Fr Reese and the Reform of the Jesuits
The irreplaceable John L. Allen confirms that Tom Reese, SJ, was forced out of his position as the editor of America magazine by the Vatican.
Some years ago, when I was thinking about becoming Catholic, I read Reese´s Inside the Vatican, a fair-minded, thoughtful look at the Vatican from the perspective of political science. I have deep disagreements, and deep respect, for Reese and his views.
The firing of Reese will certainly raise concerns about a possible purge of the Jesuits. While a purge may or may not be in order, reform of some kind is long overdue.
The truth is that the Jesuits have been led for nearly forty years by what on any account must be held to be the least capable leaders in Jesuit history. Since the early 1960s, the number of Jesuits has fallen from over 40,000 to about 20,000. The number of seminarians studying to be Jesuits has dropped by 90%.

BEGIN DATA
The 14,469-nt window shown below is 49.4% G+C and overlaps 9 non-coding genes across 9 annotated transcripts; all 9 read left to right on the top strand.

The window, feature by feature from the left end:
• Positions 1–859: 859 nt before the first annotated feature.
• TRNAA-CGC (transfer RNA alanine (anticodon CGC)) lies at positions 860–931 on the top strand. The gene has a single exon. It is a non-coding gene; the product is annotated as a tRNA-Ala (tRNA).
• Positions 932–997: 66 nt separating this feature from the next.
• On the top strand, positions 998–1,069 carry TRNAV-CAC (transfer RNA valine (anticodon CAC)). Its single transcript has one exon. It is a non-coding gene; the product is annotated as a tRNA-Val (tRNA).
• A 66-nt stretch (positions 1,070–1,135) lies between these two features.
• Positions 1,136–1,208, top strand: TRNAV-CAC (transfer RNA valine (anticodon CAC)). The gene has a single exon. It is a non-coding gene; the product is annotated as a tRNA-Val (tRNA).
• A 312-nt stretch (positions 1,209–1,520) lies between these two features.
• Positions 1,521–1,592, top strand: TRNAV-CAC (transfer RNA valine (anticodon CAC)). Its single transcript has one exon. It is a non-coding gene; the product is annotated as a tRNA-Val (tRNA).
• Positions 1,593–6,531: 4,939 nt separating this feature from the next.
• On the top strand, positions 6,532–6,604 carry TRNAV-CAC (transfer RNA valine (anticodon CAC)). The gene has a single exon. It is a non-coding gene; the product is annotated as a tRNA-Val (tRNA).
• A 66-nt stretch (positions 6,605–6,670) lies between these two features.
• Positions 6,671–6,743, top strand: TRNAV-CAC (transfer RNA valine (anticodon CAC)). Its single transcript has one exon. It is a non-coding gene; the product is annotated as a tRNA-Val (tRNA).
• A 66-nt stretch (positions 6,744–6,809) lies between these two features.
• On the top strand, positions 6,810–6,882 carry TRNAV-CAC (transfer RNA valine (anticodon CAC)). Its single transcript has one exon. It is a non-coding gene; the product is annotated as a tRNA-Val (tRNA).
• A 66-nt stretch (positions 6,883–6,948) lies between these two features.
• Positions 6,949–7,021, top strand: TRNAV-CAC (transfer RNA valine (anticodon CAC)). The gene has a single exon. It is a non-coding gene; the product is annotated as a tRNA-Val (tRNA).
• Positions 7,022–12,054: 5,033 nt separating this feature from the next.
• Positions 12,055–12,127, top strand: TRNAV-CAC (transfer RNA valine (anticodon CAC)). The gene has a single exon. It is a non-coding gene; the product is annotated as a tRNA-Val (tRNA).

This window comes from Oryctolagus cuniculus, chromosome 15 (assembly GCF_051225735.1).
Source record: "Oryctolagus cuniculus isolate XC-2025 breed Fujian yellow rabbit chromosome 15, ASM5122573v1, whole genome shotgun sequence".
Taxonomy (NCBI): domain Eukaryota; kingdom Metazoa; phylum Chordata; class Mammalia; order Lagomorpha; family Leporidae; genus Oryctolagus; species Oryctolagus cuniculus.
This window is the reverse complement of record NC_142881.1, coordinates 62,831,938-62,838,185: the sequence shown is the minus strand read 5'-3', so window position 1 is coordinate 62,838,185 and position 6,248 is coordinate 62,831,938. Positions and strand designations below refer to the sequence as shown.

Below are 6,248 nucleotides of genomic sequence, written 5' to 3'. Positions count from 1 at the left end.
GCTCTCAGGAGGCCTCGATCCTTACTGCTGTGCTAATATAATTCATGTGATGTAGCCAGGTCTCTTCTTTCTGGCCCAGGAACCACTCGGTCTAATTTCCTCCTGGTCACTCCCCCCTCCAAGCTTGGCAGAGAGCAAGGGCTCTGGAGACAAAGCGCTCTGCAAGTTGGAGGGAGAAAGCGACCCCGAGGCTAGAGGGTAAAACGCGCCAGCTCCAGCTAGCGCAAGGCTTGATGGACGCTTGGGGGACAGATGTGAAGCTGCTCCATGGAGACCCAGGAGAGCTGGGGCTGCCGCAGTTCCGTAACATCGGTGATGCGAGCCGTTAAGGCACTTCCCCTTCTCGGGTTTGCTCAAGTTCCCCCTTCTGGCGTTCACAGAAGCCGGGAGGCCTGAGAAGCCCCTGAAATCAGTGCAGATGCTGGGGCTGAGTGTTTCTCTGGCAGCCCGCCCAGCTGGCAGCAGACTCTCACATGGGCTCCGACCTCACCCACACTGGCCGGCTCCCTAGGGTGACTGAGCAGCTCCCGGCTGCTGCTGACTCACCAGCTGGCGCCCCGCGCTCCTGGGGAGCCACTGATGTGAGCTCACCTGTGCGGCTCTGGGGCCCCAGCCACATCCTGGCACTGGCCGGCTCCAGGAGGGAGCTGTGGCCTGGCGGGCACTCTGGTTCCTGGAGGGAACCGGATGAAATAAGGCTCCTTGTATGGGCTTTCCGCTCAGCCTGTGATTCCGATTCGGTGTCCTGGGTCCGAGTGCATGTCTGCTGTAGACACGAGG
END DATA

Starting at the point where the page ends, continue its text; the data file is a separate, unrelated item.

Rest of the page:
In any business with that level of failure, the leaders would have been fired by the stockholders 35 years ago. If any US bureaucracy had failed that miserably, its leaders would have been dragged before a Senate committee, grilled over a long slow flame, and ignominiously dispatched. What is astonishing is not that on occasion the Jesuits have run into trouble with Rome; what is astonishing is Rome´s patience with the Jesuits, her hope that the Jesuits would reform on their own without meaningful action from the Vatican.
The firing of Reese may well be a signal that that patience has run out. The evidence of the last forty years is irrefutable: the Jesuits are clearly incapable of reforming on their own, and will have to be dealt with from outside the order.
At a human level, I feel sad for Reese, who seems to be handling a difficult situation with dignity and class. One hopes that American Jesuits will think seriously about the history that has brought the Jesuits to their current state--and that the process of reform can begin.